US Aims to Empower World's Women Farmers
Experts identify ways to measure female agricultural empowerment
Women farmers in Bangladesh have learned they play an important role that ensures food security for their families.
Last updated on: February 28, 2012 7:00 PM
U.S. aid officials are launching a new way to measure whether their efforts to empower women farmers are working.
Women make up nearly half the agricultural workforce in sub-Saharan Africa and East and Southeast Asia, but women’s farm production tends to lag behind their male counterparts.
Women face a number of obstacles that men do not. They tend to own less land and have fewer rights to that land. They have less access to credit and training. And they have less input in decision-making.
With world population expected to grow by another two billion in the next four decades, maximizing food production is a key goal for everyone in the agricultural sector.
Women are key
Aid agencies including the U.S. Agency for International Development see women's empowerment as key to meeting that goal.
Farmer Celeste Sitoe raises maize and chickens in Lhate village, Mozambique.
“Without addressing women, we cannot effectively and sustainably address global poverty and hunger,” says USAID Coordinator Tjada McKenna
To help evaluate their efforts to fight poverty and hunger, USAID called on experts at Oxford University and the International Food Policy Research Institute (IFPRI) to identify ways to measure women’s empowerment in agriculture.
The researchers looked at five areas: control over production, resources, and income; leadership in the community; and use of time. They compared the roles of women and men in the same household in these areas. And they did pilot studies in three very different countries: Guatemala, Bangladesh and Uganda.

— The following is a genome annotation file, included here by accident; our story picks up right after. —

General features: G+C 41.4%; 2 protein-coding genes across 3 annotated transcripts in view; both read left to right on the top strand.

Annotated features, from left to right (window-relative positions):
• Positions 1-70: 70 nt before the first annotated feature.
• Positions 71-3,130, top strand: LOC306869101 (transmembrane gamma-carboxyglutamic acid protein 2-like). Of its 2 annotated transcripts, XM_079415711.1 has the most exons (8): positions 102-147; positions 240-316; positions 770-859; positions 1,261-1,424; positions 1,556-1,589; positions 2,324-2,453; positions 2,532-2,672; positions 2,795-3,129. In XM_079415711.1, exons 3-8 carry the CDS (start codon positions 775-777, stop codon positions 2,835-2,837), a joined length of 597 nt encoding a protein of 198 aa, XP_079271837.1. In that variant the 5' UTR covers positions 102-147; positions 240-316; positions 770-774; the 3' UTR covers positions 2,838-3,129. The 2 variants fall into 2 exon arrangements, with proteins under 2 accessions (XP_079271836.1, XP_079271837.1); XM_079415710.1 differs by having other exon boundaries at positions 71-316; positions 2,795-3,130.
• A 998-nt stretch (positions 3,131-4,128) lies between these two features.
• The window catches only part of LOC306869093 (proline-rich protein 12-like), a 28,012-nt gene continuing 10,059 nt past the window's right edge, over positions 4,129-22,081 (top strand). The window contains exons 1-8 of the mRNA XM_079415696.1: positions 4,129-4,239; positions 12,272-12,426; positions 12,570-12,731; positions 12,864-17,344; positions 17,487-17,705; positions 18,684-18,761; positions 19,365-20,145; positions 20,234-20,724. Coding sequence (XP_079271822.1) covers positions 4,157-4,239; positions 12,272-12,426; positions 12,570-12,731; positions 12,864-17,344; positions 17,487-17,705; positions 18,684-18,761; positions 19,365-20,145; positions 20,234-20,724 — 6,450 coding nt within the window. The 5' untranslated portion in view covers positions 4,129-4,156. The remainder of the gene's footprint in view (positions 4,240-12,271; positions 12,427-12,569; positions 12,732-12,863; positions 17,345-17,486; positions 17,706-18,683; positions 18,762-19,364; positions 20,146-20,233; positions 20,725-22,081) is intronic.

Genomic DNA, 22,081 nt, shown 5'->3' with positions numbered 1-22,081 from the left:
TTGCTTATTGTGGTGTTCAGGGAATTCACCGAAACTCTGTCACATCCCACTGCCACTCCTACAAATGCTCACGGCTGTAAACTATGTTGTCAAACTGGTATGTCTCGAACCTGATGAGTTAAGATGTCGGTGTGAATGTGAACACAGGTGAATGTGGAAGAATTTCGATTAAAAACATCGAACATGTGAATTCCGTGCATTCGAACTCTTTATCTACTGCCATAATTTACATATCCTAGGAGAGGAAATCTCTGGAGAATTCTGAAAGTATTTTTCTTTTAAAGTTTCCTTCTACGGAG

Different in different countries
“What is actually quite interesting is that the areas of empowerment and disempowerment are quite different across the three countries,” says IFPRI Senior Research Fellow Agnes Quisumbing.
For example, in Bangladesh, researchers found the most significant factor for women was the lack of authority over resources such as land and livestock. In Guatemala, it was the lack of leadership in the community that was the biggest problem; while in Uganda, it was time burdens that proved the biggest barrier for women.
A female vendor, with her child looking on, offers produce at a roadside market in Ghana.
The research turned up a few surprises.
“Often, we assume that empowered women are wealthy and educated and vice versa. But we found a more complex story,” says Sabina Alkire, director of Oxford's Poverty and Human Development Initiative.
Alkire says in Guatemala, for example, three-quarters of the women in the highest wealth category were disempowered.
On the other hand, she adds, “In Bangladesh, completing primary school hardly made any difference to empowerment in comparison with women who had not been to school.”
Signal to policy-makers
One of the most powerful aspects of this new approach is its ability to identify in which areas women are most disadvantaged, says Agnes Quisumbing.
“And so it’s a very clear signal to policy [makers] that this is the area where they have to go in and where you might have the greatest return on your investment.”
USAID’s Tjeda McKenna says the agency will base its funding and programming efforts on seeing improvements in these areas.
“It very much is meant to be a practical tool for us to guide our implementation,” she says.
And the experts say it will be useful as well for others working to improve women’s involvement in agricultural development.